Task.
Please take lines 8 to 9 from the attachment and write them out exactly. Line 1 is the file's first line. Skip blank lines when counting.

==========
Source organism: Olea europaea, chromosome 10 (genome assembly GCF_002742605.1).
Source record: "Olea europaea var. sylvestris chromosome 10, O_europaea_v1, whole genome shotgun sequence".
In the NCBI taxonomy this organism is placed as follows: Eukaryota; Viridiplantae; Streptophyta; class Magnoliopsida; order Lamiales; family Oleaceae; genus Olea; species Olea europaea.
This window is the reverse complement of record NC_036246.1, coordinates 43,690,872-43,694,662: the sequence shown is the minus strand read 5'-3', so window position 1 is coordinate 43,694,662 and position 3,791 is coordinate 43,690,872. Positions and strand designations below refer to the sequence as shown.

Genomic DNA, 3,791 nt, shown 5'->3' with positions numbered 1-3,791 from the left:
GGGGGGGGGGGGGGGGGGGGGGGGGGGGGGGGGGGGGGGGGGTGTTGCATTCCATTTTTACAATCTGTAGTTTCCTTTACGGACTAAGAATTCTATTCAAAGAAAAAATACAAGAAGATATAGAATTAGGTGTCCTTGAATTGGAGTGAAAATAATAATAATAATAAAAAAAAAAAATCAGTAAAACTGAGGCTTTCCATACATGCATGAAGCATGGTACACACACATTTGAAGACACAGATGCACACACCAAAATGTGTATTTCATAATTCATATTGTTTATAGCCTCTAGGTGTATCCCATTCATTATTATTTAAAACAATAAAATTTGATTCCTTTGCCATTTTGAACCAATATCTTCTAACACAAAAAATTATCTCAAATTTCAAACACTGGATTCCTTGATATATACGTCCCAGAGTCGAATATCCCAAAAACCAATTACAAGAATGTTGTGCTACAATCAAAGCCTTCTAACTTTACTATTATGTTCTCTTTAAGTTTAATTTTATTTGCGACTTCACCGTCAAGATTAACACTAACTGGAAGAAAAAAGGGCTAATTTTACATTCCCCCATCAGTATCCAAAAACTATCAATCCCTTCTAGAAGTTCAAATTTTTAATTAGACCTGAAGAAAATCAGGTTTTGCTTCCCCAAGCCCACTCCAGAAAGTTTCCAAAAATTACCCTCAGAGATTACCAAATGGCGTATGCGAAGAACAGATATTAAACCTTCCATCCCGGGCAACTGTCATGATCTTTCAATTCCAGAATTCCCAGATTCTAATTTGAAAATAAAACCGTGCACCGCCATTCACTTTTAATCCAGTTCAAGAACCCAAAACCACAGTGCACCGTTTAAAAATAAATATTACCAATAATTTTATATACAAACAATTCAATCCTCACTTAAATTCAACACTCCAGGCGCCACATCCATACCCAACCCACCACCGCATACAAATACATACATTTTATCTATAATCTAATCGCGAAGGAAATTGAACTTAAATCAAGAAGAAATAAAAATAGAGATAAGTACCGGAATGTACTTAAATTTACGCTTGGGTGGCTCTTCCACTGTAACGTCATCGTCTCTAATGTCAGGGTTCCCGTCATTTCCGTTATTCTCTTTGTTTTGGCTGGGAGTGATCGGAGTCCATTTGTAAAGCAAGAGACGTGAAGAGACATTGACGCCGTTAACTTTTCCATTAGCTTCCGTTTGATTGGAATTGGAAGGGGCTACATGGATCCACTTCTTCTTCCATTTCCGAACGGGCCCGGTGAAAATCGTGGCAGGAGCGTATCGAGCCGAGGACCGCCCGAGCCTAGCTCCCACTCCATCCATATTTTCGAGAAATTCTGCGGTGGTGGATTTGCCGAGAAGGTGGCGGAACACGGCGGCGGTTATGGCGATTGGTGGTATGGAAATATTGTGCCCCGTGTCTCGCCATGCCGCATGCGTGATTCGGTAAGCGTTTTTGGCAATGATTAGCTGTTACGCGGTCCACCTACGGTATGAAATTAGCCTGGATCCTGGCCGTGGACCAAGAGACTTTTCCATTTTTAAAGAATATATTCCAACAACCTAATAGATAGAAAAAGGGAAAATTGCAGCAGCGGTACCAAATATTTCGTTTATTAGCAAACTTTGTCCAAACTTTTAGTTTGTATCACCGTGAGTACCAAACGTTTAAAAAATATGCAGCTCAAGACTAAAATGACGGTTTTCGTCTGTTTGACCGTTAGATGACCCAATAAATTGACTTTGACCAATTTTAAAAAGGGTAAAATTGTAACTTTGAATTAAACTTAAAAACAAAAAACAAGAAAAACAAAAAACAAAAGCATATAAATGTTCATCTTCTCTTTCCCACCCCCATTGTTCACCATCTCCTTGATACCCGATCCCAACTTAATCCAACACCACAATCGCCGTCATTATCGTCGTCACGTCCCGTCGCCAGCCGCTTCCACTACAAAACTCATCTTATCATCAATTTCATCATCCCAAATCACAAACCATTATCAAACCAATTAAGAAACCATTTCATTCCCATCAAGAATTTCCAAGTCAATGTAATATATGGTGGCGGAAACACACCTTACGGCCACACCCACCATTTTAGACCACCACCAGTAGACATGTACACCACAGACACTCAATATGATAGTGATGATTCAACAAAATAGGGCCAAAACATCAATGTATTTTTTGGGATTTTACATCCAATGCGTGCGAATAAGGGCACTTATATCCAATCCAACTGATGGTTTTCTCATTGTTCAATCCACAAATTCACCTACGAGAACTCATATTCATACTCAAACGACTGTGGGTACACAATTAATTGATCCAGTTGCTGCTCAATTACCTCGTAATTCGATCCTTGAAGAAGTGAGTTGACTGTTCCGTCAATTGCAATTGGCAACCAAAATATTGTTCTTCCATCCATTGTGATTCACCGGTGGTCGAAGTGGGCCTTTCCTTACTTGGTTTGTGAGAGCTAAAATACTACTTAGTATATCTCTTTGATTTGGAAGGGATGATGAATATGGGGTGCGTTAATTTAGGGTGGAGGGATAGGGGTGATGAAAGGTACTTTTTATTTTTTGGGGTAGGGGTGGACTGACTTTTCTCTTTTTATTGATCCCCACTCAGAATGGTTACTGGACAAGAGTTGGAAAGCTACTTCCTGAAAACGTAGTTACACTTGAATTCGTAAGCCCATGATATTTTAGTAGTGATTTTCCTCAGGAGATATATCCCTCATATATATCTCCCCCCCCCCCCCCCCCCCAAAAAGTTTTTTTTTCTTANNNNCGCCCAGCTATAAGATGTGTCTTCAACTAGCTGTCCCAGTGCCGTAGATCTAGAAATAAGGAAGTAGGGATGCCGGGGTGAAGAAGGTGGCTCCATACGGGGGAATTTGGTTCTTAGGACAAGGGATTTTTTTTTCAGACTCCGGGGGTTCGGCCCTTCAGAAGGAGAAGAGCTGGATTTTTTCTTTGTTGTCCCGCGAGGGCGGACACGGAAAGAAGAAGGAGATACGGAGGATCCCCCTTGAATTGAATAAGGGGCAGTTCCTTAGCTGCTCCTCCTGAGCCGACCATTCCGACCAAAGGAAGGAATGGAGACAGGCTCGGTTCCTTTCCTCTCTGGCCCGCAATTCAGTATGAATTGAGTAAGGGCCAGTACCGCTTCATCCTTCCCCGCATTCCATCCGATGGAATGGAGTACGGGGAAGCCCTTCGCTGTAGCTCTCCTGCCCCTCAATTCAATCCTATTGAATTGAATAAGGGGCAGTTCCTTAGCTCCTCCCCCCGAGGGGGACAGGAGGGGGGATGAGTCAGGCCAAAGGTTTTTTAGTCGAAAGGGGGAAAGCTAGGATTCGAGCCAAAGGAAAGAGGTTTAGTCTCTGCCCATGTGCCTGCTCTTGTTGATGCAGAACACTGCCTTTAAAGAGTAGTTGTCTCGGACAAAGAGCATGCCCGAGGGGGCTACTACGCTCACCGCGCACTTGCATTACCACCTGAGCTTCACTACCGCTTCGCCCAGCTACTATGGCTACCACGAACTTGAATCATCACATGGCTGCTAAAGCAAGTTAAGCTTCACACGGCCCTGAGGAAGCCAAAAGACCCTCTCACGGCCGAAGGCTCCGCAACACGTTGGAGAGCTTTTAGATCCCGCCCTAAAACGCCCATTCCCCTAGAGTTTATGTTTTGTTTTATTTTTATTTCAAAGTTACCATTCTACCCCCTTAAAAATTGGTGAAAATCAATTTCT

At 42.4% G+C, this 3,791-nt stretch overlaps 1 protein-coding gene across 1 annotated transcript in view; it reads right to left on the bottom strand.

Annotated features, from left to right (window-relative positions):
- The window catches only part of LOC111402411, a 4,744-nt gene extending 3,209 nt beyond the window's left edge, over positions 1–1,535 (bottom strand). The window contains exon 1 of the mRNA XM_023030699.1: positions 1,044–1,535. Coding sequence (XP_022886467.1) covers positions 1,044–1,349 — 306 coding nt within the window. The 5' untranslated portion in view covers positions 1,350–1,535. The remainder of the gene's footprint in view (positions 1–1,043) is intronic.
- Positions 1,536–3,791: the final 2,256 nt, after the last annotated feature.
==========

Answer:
Annotated features, from left to right (window-relative positions):
- The window catches only part of LOC111402411, a 4,744-nt gene extending 3,209 nt beyond the window's left edge, over positions 1–1,535 (bottom strand). The window contains exon 1 of the mRNA XM_023030699.1: positions 1,044–1,535. Coding sequence (XP_022886467.1) covers positions 1,044–1,349 — 306 coding nt within the window. The 5' untranslated portion in view covers positions 1,350–1,535. The remainder of the gene's footprint in view (positions 1–1,043) is intronic.